Writer: Sue Shields
Music: John O’Hara
Directors: Heather Williams &Gareth Machin
Reviewer: Jackson Lawrence
This autumn, Myrtle Theatre’s international success, Up Down Boy, returns to Bristol’s theatre scene in their most recent tour. The play sees a nineteen year old boy named Matty about to say goodbye to his mother and the comforts of his childhood while packing prior to leaving for college. But Matty is more than a normal teenage boy because he has Down’s syndrome. It’s an intense exploration into more than just the mother’s empty nest syndrome but the mutual dependency that they have on each other. The production uses animation, dance, comedy and music to tell the touching story based on the real-life experiences of writer Sue Shields.
Nathan Bessell’s performance is thoroughly entertaining. He demonstrates a wonderful sense of comic timing which, coupled with his captivating use of facial expression, makes for a fully engaging characterisation. Bessell should be commended also for his dancing in this performance. This aspect of the production was crafted by choreographer, Michelle Gaskell, along with the efforts of choreographic mentor, Jonathan Lunn. Their sequences lend themselves to Bessell’s unique ability and are charmingly expressive. Bessell’s dancing conveys emotions that words simply cannot.
Bessel is a testimony to the fact that theatre is for anyone and everyone. Up Down Boy is a perfect platform on which he can demonstrate his multiple talents.
The piece is well written but perhaps could have benefitted from a more conclusive ending to the narrative which may have made the play more balanced. Compared to the rest of the show, the end of the piece seems a little under-developed. The play reflects the mother’s strength throughout her whole relationship with Matty and her unwaivering love and support of him and a more rounded finale may have reflected this personal tenacity more clearly. Shields’ writing is honest and from the heart. This dramatic study of Down’s syndrome comes from one of the most relevant sources possible – a mother. It is funny and charming and at the same time emotive.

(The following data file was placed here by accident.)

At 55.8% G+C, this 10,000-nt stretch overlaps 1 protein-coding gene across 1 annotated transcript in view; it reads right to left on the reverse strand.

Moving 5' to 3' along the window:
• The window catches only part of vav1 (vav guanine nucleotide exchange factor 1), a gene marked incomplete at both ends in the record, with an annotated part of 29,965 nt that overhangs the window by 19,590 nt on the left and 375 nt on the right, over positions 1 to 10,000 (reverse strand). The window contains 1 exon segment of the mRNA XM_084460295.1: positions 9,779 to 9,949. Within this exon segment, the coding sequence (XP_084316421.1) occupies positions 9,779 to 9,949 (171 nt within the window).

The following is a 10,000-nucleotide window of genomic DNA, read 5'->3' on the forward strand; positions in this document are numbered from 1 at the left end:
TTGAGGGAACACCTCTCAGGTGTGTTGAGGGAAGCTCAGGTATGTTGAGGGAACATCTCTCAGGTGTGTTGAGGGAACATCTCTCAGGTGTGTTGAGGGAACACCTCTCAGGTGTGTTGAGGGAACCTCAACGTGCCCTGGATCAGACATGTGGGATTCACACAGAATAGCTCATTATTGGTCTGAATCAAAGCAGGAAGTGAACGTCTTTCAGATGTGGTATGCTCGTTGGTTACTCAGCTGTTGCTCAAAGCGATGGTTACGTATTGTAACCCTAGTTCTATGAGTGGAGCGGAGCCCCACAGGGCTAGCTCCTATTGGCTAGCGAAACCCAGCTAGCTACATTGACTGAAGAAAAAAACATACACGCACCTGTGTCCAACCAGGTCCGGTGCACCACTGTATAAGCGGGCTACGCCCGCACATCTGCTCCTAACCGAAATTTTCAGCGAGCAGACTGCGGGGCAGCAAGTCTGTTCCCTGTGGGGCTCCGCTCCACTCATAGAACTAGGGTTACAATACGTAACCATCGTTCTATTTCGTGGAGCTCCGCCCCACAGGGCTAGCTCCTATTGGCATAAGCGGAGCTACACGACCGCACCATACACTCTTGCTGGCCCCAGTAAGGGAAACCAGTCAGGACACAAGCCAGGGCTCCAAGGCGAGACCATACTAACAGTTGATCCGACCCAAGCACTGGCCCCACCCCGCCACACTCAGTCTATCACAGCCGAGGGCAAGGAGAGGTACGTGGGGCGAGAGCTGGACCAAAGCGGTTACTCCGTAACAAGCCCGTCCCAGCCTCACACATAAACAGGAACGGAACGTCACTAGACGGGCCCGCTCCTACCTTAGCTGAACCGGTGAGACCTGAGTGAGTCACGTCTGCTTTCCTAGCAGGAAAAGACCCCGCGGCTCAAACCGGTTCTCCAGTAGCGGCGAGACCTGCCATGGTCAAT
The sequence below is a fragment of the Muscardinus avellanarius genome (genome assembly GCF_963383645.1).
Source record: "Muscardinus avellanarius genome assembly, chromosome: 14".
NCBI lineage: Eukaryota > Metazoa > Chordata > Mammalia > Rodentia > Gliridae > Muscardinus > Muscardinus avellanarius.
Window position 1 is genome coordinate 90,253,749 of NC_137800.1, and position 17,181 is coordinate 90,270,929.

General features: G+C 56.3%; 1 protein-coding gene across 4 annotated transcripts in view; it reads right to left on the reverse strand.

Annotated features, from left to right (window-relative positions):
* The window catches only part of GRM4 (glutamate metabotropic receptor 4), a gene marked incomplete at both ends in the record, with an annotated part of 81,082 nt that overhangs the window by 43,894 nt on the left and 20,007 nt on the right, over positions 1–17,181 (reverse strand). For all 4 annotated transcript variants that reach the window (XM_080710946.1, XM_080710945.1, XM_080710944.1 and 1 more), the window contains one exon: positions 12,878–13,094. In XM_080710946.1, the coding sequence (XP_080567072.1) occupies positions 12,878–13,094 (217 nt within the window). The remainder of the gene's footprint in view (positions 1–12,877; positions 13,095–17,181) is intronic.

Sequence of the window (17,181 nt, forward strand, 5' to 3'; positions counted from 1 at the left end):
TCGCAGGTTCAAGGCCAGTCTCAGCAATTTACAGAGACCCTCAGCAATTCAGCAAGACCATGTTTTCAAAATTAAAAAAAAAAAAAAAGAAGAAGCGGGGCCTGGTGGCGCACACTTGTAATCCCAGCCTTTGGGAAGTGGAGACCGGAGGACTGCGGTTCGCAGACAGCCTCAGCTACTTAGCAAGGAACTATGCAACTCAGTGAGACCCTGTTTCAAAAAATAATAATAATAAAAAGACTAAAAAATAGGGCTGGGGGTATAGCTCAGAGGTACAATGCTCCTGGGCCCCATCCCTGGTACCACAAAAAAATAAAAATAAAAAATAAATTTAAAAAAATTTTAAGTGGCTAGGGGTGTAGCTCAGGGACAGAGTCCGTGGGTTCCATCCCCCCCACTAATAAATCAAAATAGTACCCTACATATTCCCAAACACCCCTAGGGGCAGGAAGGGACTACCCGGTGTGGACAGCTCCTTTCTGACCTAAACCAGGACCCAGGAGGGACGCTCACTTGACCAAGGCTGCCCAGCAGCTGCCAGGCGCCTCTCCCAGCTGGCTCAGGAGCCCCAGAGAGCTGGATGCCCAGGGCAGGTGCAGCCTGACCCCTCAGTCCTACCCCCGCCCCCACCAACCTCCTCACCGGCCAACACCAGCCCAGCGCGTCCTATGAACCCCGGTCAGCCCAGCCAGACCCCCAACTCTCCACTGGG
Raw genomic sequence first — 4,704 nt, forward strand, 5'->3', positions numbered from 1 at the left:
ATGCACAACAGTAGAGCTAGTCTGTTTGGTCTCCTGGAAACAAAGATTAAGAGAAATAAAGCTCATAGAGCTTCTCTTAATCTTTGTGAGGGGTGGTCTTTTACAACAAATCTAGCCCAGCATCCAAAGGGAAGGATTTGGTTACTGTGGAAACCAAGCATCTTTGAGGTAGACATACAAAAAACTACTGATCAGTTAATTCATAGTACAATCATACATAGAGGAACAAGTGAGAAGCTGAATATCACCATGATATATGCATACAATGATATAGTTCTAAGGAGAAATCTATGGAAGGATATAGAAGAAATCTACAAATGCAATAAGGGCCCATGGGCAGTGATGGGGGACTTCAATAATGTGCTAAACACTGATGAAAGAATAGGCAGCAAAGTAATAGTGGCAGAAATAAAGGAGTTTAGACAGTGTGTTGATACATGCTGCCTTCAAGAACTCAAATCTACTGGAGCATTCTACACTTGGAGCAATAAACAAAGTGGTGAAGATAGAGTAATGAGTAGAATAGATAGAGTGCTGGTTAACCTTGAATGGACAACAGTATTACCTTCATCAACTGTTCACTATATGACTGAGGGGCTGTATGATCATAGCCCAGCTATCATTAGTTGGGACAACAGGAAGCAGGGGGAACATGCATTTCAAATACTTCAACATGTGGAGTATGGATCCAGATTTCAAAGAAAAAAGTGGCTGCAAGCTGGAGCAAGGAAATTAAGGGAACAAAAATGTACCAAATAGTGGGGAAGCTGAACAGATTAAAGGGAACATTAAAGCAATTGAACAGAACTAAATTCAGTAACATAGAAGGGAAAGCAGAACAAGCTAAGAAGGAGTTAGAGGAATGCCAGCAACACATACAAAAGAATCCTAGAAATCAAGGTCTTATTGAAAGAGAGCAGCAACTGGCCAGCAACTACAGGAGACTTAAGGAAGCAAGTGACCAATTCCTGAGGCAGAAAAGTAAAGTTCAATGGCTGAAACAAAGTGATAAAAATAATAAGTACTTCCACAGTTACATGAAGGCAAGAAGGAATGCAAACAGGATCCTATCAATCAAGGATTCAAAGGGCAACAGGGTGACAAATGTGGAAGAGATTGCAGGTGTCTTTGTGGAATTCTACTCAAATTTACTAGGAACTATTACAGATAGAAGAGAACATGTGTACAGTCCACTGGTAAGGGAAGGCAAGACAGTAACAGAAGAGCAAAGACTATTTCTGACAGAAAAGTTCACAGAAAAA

The animation by Evil Genius is, quite simply, wonderful. It allows for an imaginative insight into the mind of someone with Down’s syndrome and is light and uplifting in an otherwise very intense play. It (along with the rest of the production) works in perfect harmony with John O’Hara’s effective yet non-invasive musical score. Both of these aspects of the production are brilliantly understated and enchanting.
Lead actress and director Heather Williams really makes the play her own. Her character often breaks into monologue or pensive reflection and Williams captures the attention of the whole audience with control and subtlety. In such an intense, introspective piece, she presents a fully convincing characterisation which invites the audience to bear the emotions of her character with her.
Yet again, Myrtle Theatre presents an engaging and witty piece which deals with a difficult subject through robust comedy as well as touching emotional exploration. It is no wonder that this play has had such success. It is not to be missed.
Runs until Saturday 26th October 2013.